Battle Readings is a regularly updated compilation of articles, essays, and opinion pieces relevant to the themes of the Battle of Ideas.
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Mill and Liberalism
pages: introduction, xii, 28, 104, 117
Maurice Cowling, Cambridge University Press ,
18 January 1963
Politics and the English Language
Most people who bother with the matter at all would admit that the English language is in a bad way, but it is generally assumed that we cannot by conscious action do anything about it. George Orwell
, 1 April 1946
Manifesto: Towards a Free Revolutionary Art
True art, which is not content to play variations on ready-made models but rather insists on expressing the inner needs of man and mankind in its time--true art is unable not to be revolutionary, not to aspire to a complete and radical reconstruction of society. Andre Breton and Leon Trotsky
, Generation Online, 1938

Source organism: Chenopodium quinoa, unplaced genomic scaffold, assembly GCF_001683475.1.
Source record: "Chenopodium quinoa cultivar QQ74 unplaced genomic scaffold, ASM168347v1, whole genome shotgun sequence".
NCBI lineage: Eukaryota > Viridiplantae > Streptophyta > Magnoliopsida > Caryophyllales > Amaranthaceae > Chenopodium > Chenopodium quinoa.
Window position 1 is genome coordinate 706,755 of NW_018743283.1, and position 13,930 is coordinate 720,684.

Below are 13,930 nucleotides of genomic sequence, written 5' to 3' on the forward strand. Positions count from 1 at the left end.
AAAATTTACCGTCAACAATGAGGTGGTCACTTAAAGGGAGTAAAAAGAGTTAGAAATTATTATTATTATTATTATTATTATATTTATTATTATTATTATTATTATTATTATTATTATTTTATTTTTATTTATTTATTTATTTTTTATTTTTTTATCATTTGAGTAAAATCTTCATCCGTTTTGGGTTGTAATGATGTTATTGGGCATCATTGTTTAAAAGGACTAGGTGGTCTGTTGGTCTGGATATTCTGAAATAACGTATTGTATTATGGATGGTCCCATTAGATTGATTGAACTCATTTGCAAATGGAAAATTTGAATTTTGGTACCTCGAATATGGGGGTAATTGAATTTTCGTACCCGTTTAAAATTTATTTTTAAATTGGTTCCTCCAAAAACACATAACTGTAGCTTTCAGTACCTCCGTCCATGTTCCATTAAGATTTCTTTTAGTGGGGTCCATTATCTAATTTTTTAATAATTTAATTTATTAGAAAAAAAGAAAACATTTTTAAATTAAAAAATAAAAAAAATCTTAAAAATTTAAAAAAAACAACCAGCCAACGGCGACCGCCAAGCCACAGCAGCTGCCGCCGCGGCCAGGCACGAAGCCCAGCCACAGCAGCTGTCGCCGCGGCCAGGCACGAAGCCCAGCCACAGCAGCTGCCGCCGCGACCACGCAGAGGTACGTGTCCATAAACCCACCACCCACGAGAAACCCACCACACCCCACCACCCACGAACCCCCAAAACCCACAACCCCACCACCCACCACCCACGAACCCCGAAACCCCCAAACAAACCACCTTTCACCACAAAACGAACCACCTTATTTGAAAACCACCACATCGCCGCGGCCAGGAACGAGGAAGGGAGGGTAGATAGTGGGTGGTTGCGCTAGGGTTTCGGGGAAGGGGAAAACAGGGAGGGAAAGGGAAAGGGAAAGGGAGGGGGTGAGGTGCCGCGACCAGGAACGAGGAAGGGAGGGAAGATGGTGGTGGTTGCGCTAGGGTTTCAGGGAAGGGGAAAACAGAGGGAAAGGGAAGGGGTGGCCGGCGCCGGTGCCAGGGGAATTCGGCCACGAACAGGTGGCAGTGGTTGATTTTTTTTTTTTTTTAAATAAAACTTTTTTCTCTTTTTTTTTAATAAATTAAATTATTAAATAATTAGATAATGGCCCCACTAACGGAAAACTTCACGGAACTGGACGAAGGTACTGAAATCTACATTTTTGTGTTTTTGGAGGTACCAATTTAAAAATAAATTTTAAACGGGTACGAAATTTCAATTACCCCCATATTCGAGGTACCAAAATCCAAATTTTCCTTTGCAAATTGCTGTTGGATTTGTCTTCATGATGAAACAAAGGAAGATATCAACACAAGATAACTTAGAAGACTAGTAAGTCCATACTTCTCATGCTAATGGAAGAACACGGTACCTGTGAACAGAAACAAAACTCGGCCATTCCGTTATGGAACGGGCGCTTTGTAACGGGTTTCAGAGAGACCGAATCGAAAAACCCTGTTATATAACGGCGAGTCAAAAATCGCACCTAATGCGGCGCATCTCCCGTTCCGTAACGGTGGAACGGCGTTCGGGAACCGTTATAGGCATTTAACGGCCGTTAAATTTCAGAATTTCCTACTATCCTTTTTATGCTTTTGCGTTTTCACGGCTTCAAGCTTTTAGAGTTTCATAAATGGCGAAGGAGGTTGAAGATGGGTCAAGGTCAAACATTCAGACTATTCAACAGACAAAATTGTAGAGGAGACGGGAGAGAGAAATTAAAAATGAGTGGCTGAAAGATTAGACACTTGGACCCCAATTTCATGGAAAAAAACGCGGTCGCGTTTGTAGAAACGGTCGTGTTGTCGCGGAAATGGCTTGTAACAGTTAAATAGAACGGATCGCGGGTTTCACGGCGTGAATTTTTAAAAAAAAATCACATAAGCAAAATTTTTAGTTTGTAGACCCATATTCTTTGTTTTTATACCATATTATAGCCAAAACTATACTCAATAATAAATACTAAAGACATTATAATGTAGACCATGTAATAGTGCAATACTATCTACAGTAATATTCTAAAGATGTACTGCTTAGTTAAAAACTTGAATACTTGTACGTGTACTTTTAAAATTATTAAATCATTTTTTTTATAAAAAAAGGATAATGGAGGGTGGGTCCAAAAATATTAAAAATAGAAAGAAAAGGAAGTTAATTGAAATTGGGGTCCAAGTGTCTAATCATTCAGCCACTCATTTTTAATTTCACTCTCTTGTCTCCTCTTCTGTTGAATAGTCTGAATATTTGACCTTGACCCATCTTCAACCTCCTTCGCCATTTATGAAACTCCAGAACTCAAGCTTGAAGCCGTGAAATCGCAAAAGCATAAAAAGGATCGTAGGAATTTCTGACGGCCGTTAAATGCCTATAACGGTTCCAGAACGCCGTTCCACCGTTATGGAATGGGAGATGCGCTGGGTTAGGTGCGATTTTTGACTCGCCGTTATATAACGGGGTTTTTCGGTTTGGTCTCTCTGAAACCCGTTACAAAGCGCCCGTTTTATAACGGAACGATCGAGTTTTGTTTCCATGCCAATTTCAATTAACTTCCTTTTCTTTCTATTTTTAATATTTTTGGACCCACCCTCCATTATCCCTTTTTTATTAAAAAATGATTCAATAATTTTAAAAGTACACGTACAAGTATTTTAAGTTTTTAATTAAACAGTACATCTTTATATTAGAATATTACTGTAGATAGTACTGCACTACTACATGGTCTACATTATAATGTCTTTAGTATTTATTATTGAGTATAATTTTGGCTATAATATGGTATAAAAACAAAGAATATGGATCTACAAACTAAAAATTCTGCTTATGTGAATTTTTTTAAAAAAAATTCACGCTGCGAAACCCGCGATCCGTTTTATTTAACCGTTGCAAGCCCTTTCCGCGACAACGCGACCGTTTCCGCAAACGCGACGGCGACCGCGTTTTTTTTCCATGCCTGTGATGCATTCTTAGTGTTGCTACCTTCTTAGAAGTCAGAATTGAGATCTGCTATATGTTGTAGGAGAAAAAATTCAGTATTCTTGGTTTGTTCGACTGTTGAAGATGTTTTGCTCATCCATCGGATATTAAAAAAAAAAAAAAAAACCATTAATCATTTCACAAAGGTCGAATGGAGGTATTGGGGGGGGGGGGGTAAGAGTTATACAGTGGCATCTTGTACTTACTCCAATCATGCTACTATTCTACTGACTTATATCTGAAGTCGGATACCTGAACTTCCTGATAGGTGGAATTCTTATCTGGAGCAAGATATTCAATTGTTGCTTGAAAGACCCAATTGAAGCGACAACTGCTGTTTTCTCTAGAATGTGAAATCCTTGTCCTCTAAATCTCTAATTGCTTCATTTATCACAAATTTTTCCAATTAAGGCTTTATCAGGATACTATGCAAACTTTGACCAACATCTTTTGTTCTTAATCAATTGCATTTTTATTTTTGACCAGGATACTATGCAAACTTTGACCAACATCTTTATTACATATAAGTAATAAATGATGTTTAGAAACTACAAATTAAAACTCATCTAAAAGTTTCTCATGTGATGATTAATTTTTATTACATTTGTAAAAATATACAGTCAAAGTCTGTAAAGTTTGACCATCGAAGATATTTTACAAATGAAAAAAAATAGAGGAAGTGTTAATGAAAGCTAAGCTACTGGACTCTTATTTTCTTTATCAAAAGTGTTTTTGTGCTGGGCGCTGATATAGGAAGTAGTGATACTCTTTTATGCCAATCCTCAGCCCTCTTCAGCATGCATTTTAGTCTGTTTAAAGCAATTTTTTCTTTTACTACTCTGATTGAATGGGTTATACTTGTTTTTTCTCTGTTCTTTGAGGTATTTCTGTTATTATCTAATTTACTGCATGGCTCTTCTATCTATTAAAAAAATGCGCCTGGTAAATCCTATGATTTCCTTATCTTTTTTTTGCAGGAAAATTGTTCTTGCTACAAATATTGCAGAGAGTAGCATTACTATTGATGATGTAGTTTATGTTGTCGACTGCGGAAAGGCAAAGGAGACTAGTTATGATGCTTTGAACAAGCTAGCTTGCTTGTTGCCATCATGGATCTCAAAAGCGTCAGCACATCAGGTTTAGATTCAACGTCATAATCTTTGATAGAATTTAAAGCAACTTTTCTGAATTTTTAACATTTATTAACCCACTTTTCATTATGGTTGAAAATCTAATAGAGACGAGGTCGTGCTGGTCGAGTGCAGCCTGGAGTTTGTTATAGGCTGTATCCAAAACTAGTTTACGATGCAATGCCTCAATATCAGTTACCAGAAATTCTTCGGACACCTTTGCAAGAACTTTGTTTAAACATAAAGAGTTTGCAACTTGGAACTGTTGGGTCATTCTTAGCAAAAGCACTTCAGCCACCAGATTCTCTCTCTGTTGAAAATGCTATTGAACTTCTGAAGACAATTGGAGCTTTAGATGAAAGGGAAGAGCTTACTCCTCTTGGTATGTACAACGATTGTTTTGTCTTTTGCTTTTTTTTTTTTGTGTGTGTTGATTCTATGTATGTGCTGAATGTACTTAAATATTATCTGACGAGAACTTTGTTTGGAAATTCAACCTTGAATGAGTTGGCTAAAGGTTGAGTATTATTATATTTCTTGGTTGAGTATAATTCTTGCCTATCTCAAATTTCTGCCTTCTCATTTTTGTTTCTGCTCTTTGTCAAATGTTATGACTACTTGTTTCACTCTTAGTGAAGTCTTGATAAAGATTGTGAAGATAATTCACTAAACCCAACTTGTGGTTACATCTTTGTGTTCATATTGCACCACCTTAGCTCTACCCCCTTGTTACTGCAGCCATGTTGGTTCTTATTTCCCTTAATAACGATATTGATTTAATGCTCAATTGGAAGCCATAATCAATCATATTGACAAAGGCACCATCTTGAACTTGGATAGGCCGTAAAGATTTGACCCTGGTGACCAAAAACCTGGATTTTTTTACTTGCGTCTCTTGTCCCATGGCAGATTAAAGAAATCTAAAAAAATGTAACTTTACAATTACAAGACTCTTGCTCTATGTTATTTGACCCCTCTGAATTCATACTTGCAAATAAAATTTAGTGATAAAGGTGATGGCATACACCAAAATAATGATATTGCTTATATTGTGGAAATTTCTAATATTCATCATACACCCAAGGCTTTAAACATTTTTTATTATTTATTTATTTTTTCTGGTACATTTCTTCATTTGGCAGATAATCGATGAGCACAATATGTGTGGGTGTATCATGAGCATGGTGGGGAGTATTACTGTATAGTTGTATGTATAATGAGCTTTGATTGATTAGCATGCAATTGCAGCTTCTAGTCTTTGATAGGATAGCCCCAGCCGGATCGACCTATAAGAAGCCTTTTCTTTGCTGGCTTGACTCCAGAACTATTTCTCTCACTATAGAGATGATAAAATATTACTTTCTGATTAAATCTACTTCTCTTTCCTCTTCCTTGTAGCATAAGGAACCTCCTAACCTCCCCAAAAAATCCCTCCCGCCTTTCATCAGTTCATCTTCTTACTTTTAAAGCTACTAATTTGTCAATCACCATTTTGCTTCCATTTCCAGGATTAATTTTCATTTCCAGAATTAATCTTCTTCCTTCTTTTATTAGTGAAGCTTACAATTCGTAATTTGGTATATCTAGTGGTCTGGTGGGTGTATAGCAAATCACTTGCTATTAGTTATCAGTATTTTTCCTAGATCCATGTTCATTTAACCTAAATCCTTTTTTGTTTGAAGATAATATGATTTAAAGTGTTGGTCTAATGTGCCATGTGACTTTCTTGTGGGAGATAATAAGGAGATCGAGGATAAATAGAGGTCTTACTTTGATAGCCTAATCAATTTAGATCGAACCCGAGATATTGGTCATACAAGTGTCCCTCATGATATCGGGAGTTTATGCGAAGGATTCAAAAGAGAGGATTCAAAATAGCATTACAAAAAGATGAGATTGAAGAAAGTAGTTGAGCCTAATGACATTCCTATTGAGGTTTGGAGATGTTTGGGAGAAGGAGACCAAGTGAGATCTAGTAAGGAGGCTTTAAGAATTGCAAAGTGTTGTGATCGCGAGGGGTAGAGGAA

Every cook can govern.
A study of democracy in Ancient Greece, its meaning today C. L. R. James
, 18 January 1938
The Work of Art in the Age of Mechanical Reproduction
The transformation of the superstructure, which takes place far more slowly than that of the substructure, has taken more than half a century to manifest in all areas of culture the change in the conditions of production. Only today can it be indicated what form this has taken. Walter Benjamin
, Marxists.org, 1936
On the Shortness of Life
'The life we receive is not short, but we make it so, nor do we have any lack of it, but are wasteful of it.' Lucius Annaeus Seneca
, Loeb Classical Library, 1932
Tradition and the Individual Talent
In English writing we seldom speak of tradition, though we occasionally apply its name in deploring its absence. We cannot refer to “the tradition” or to “a tradition”; at most, we employ the adjective in saying that the poetry of So-and-so is “traditional” or even “too traditional.” T.S. Eliot
The Psychology of Advertising
Advertisements are sometimes spoken of as the nervous system of the business world ... As our nervous system is constructed to give us all the possible sensations from objects, so the advertisenent which is comparable to the nervous system must awaken in the reader as many different kinds of images as the object itself can excite Walter D. Scott
, The Atlantic
, January 1904
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